This was actually answered here: http://greenanswers.com/q/182153/transportation/engine-technologies/diesel/why-do-diesel-engines-get-better-mpg#210189
The gist of the answer is that diesel engines produce more power when the fuel is ignited because it is forced into a compressed air chamber. This hot, compressed air produces more power than the spark ignition that regular gas is ignited through. Diesel charges way more efficiently than using a spark plug would. More power is produced as a result, which means that even though its a bit dirtier, less fuel is needed than for regular gas vehicle.
Diesel engines can also be converted to run on biodiesel. This increases the efficiency of their output, in terms of total environmental life-cycle, four-fold according to a study carried out by the National Renewable Energy Laboratory for the US Department of Energy and Department of Agriculture in May 1998. This study had a particular focus on “those benefits related to biodiesel energy’s balance, its effect on emissions of greenhouse gases, and its effects on the generation of air, water and solid waste pollutants”. It basically breaks down like this, for every standardized unit of fossil fuel consumed, biodiesel produces 3.2 units of product energy. Standard diesel produces .83 units of product energy for the same amount consumed, making biodiesel 4 times more efficient.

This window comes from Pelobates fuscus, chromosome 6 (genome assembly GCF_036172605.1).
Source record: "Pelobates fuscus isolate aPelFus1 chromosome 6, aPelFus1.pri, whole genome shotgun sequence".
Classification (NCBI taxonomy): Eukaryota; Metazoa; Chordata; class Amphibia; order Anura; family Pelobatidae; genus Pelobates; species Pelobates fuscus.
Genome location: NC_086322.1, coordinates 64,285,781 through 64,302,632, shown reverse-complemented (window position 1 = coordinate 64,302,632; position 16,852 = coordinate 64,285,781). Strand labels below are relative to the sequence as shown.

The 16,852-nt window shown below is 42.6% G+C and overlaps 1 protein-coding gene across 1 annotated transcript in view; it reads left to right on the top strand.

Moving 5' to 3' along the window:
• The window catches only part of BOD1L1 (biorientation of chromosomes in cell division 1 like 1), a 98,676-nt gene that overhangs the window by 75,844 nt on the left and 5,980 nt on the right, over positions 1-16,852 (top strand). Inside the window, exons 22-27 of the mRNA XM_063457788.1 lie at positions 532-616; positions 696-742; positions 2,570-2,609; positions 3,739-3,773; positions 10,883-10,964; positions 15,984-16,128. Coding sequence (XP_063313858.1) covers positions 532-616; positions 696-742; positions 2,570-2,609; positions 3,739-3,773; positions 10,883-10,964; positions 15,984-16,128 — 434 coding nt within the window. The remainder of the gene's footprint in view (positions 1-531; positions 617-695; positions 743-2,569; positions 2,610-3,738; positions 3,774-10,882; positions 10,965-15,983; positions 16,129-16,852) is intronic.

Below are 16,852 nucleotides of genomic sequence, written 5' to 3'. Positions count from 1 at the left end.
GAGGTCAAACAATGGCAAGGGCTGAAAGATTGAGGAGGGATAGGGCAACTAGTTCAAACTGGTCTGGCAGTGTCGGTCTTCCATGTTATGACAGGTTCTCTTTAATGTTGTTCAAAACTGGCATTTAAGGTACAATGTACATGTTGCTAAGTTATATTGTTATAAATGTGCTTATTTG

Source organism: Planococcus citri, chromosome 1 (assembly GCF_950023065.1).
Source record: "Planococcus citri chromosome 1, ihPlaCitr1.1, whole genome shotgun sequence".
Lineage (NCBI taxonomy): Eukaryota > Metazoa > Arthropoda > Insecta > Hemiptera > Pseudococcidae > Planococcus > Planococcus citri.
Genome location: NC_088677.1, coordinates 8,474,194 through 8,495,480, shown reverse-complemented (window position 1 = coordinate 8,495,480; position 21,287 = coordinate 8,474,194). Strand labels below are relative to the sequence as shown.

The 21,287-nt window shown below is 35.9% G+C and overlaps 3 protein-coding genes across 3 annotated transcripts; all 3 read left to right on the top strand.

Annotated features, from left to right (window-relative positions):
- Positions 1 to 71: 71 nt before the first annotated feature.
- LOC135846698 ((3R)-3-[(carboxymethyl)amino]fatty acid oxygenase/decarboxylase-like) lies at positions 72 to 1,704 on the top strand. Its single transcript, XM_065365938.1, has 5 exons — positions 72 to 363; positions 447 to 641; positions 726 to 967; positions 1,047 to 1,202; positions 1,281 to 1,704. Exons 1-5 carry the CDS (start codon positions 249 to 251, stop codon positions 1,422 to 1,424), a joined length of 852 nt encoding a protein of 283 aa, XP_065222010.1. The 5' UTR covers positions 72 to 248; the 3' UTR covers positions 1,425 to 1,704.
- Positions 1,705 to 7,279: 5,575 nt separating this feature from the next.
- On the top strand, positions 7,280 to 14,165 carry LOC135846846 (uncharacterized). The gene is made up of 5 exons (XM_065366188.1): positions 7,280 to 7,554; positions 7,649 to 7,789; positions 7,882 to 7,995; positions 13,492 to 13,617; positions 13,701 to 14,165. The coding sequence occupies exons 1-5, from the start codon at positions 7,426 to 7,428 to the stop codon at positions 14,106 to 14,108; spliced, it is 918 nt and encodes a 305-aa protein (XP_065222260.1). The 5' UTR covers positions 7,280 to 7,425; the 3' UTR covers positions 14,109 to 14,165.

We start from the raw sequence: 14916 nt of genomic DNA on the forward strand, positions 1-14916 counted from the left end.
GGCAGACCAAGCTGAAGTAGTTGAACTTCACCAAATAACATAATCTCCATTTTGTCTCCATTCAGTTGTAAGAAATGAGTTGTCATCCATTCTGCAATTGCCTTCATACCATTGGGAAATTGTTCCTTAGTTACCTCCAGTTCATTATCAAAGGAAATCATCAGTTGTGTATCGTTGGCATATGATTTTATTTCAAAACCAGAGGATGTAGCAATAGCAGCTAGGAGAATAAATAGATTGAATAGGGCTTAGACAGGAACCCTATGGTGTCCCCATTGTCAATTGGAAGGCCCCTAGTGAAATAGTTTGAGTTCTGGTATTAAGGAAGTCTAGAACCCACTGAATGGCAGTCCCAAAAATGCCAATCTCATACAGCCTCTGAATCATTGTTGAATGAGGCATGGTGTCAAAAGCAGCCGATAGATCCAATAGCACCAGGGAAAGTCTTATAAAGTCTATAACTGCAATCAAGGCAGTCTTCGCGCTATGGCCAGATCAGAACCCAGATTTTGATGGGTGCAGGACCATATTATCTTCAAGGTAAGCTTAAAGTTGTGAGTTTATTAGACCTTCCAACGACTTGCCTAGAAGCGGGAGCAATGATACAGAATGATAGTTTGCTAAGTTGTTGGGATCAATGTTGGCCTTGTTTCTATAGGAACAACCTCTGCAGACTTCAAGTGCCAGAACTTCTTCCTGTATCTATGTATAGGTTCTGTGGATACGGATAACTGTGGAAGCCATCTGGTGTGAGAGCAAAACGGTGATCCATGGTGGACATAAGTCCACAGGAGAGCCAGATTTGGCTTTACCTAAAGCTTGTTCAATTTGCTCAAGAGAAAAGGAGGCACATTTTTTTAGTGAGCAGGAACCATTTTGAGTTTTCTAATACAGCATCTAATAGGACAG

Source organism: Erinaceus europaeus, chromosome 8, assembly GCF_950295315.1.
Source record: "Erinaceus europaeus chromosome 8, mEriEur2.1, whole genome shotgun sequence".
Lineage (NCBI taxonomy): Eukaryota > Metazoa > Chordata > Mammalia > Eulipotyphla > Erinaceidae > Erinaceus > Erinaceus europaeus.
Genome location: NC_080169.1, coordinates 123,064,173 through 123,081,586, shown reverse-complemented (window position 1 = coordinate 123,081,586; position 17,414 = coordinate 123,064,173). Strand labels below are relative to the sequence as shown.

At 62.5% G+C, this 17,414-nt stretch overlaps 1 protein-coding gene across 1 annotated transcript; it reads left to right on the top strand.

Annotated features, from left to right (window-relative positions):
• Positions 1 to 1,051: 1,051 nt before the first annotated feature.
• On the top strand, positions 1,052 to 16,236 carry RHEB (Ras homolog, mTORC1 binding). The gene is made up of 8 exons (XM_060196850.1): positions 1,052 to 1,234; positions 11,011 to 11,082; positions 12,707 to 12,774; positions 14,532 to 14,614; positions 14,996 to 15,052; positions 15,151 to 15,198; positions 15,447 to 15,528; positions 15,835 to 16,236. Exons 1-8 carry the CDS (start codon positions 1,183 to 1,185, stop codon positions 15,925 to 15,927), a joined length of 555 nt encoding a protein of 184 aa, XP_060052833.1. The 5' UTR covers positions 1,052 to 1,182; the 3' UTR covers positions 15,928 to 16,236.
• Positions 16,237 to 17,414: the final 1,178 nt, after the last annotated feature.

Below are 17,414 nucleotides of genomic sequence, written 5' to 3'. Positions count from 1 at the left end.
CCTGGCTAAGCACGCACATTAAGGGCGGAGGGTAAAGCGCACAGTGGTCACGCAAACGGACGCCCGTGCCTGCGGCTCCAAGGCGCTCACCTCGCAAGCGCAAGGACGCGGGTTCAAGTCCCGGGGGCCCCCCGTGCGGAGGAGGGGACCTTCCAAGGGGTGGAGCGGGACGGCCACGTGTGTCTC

In addition, diesel oil is more efficient than gasoline because it contains a higher energy density: One gallon of diesel has about 147,000 British Thermal Units (BTUs), while one gallon of gasoline contains 125,000 BTUs.
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